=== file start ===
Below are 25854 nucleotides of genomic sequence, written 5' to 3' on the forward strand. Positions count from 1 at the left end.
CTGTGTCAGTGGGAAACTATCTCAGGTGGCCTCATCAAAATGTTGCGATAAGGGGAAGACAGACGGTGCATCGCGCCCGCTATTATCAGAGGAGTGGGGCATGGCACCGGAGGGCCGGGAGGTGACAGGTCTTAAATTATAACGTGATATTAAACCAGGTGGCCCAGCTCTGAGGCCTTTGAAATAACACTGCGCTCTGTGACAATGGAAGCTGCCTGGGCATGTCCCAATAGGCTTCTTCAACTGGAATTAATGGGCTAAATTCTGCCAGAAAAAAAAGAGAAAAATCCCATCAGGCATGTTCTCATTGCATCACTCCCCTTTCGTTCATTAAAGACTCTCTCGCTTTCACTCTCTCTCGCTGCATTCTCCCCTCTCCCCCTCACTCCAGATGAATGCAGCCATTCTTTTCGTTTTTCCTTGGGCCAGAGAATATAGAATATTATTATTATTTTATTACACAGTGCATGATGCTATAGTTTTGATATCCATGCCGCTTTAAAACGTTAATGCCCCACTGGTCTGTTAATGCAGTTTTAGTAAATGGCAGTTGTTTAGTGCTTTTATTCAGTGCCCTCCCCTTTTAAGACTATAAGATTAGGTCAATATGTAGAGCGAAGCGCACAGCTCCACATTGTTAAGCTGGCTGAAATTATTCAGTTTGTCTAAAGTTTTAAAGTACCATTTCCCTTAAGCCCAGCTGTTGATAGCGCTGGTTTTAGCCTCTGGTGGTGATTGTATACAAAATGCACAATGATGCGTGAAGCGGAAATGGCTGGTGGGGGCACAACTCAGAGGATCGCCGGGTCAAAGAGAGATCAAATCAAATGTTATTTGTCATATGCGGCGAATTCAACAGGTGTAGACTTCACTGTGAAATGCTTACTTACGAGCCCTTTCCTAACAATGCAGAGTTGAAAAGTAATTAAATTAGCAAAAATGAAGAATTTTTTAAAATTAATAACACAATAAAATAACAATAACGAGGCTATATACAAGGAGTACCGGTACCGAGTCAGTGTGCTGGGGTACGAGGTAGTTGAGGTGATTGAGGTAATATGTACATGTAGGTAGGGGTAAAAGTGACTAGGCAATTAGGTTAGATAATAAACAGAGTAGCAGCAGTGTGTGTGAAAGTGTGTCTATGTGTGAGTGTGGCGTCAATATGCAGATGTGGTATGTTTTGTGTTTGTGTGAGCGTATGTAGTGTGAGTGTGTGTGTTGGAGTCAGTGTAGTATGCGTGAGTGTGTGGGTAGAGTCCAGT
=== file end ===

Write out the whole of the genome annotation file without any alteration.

Below are 25854 nucleotides of genomic sequence, written 5' to 3' on the forward strand. Positions count from 1 at the left end.
CTGTGTCAGTGGGAAACTATCTCAGGTGGCCTCATCAAAATGTTGCGATAAGGGGAAGACAGACGGTGCATCGCGCCCGCTATTATCAGAGGAGTGGGGCATGGCACCGGAGGGCCGGGAGGTGACAGGTCTTAAATTATAACGTGATATTAAACCAGGTGGCCCAGCTCTGAGGCCTTTGAAATAACACTGCGCTCTGTGACAATGGAAGCTGCCTGGGCATGTCCCAATAGGCTTCTTCAACTGGAATTAATGGGCTAAATTCTGCCAGAAAAAAAAGAGAAAAATCCCATCAGGCATGTTCTCATTGCATCACTCCCCTTTCGTTCATTAAAGACTCTCTCGCTTTCACTCTCTCTCGCTGCATTCTCCCCTCTCCCCCTCACTCCAGATGAATGCAGCCATTCTTTTCGTTTTTCCTTGGGCCAGAGAATATAGAATATTATTATTATTTTATTACACAGTGCATGATGCTATAGTTTTGATATCCATGCCGCTTTAAAACGTTAATGCCCCACTGGTCTGTTAATGCAGTTTTAGTAAATGGCAGTTGTTTAGTGCTTTTATTCAGTGCCCTCCCCTTTTAAGACTATAAGATTAGGTCAATATGTAGAGCGAAGCGCACAGCTCCACATTGTTAAGCTGGCTGAAATTATTCAGTTTGTCTAAAGTTTTAAAGTACCATTTCCCTTAAGCCCAGCTGTTGATAGCGCTGGTTTTAGCCTCTGGTGGTGATTGTATACAAAATGCACAATGATGCGTGAAGCGGAAATGGCTGGTGGGGGCACAACTCAGAGGATCGCCGGGTCAAAGAGAGATCAAATCAAATGTTATTTGTCATATGCGGCGAATTCAACAGGTGTAGACTTCACTGTGAAATGCTTACTTACGAGCCCTTTCCTAACAATGCAGAGTTGAAAAGTAATTAAATTAGCAAAAATGAAGAATTTTTTAAAATTAATAACACAATAAAATAACAATAACGAGGCTATATACAAGGAGTACCGGTACCGAGTCAGTGTGCTGGGGTACGAGGTAGTTGAGGTGATTGAGGTAATATGTACATGTAGGTAGGGGTAAAAGTGACTAGGCAATTAGGTTAGATAATAAACAGAGTAGCAGCAGTGTGTGTGAAAGTGTGTCTATGTGTGAGTGTGGCGTCAATATGCAGATGTGGTATGTTTTGTGTTTGTGTGAGCGTATGTAGTGTGAGTGTGTGTGTTGGAGTCAGTGTAGTATGCGTGAGTGTGTGGGTAGAGTCCAGT